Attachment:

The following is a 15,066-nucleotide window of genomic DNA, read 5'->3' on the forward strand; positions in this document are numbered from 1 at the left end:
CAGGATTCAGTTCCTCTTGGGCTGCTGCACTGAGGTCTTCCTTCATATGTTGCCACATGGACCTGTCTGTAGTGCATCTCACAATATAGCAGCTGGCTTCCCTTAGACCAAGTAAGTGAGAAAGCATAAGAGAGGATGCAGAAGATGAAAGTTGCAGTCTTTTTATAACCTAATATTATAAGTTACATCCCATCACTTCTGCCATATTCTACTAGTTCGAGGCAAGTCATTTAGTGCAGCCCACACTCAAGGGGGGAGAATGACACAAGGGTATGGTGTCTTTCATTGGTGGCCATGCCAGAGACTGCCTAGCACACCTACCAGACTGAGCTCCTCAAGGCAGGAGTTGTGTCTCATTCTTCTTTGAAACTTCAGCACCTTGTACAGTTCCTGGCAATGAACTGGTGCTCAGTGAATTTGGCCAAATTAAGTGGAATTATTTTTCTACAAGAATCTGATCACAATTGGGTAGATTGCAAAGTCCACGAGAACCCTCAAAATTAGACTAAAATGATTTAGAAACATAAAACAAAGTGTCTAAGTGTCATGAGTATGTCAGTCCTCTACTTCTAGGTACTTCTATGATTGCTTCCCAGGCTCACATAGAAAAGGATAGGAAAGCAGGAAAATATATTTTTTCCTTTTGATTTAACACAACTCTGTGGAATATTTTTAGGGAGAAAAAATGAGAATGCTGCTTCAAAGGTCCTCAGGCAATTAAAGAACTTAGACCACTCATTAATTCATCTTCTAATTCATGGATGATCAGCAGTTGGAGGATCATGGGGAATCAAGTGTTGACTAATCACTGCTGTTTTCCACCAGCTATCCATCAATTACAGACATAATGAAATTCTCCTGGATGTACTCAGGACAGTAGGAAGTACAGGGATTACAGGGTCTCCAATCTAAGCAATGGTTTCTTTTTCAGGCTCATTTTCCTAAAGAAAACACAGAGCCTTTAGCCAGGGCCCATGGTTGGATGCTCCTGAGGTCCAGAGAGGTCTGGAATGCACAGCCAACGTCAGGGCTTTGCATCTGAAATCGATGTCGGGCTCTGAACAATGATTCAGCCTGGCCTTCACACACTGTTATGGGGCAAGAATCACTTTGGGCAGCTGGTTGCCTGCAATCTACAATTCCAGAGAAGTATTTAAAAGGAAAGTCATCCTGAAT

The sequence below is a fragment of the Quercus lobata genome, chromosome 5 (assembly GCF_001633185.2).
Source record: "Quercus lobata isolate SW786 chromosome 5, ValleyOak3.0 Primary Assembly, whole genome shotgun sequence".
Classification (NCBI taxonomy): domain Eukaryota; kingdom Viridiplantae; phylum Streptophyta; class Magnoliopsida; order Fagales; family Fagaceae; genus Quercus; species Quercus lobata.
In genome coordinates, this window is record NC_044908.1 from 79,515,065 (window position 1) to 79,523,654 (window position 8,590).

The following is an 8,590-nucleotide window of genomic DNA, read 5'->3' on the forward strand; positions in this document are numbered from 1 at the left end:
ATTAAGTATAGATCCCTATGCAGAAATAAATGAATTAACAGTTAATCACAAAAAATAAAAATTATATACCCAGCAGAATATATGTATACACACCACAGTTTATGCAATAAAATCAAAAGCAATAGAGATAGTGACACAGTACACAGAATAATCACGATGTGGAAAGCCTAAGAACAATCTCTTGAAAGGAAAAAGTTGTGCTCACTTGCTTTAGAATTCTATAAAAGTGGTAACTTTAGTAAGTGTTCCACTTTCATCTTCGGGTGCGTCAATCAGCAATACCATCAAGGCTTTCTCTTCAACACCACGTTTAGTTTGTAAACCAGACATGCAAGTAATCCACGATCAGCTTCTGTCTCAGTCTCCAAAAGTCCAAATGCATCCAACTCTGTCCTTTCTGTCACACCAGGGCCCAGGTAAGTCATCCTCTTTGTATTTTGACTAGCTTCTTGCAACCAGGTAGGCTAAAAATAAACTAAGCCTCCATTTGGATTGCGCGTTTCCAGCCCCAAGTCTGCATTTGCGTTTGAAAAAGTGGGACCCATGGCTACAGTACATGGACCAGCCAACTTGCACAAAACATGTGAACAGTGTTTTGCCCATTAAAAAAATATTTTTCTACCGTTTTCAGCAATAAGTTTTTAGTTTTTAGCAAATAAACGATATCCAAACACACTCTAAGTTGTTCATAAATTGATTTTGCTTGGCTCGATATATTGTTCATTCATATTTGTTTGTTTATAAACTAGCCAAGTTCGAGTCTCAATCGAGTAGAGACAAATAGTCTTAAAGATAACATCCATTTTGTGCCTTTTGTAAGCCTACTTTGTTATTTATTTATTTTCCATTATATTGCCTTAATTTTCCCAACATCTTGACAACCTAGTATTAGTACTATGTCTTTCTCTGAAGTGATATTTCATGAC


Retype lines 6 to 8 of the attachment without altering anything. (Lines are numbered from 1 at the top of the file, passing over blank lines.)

In genome coordinates, this window is record NC_044908.1 from 79,515,065 (window position 1) to 79,523,654 (window position 8,590).

The following is an 8,590-nucleotide window of genomic DNA, read 5'->3' on the forward strand; positions in this document are numbered from 1 at the left end:
ATTAAGTATAGATCCCTATGCAGAAATAAATGAATTAACAGTTAATCACAAAAAATAAAAATTATATACCCAGCAGAATATATGTATACACACCACAGTTTATGCAATAAAATCAAAAGCAATAGAGATAGTGACACAGTACACAGAATAATCACGATGTGGAAAGCCTAAGAACAATCTCTTGAAAGGAAAAAGTTGTGCTCACTTGCTTTAGAATTCTATAAAAGTGGTAACTTTAGTAAGTGTTCCACTTTCATCTTCGGGTGCGTCAATCAGCAATACCATCAAGGCTTTCTCTTCAACACCACGTTTAGTTTGTAAACCAGACATGCAAGTAATCCACGATCAGCTTCTGTCTCAGTCTCCAAAAGTCCAAATGCATCCAACTCTGTCCTTTCTGTCACACCAGGGCCCAGGTAAGTCATCCTCTTTGTATTTTGACTAGCTTCTTGCAACCAGGTAGGCTAAAAATAAACTAAGCCTCCATTTGGATTGCGCGTTTCCAGCCCCAAGTCTGCATTTGCGTTTGAAAAAGTGGGACCCATGGCTACAGTACATGGACCAGCCAACTTGCACAAAACATGTGAACAGTGTTTTGCCCATTAAAAAAATATTTTTCTACCGTTTTCAGCAATAAGTTTTTAGTTTTTAGCAAATAAACGATATCCAAACACACTCTAAGTTGTTCATAAATTGATTTTGCTTGGCTCGATATATTGTTCATTCATATTTGTTTGTTTATAAACTAGCCAAGTTCGAGTCTCAATCGAGTAGAGACAAATAGTCTTAAAGATAACATCCATTTTGTGCCTTTTGTAAGCCTACTTTGTTATTTATTTATTTTCCATTATATTGCCTTAATTTTCCCAACATCTTGACAACCTAGTATTAGTACTATGTCTTTCTCTGAAGTGATATTTCATGAC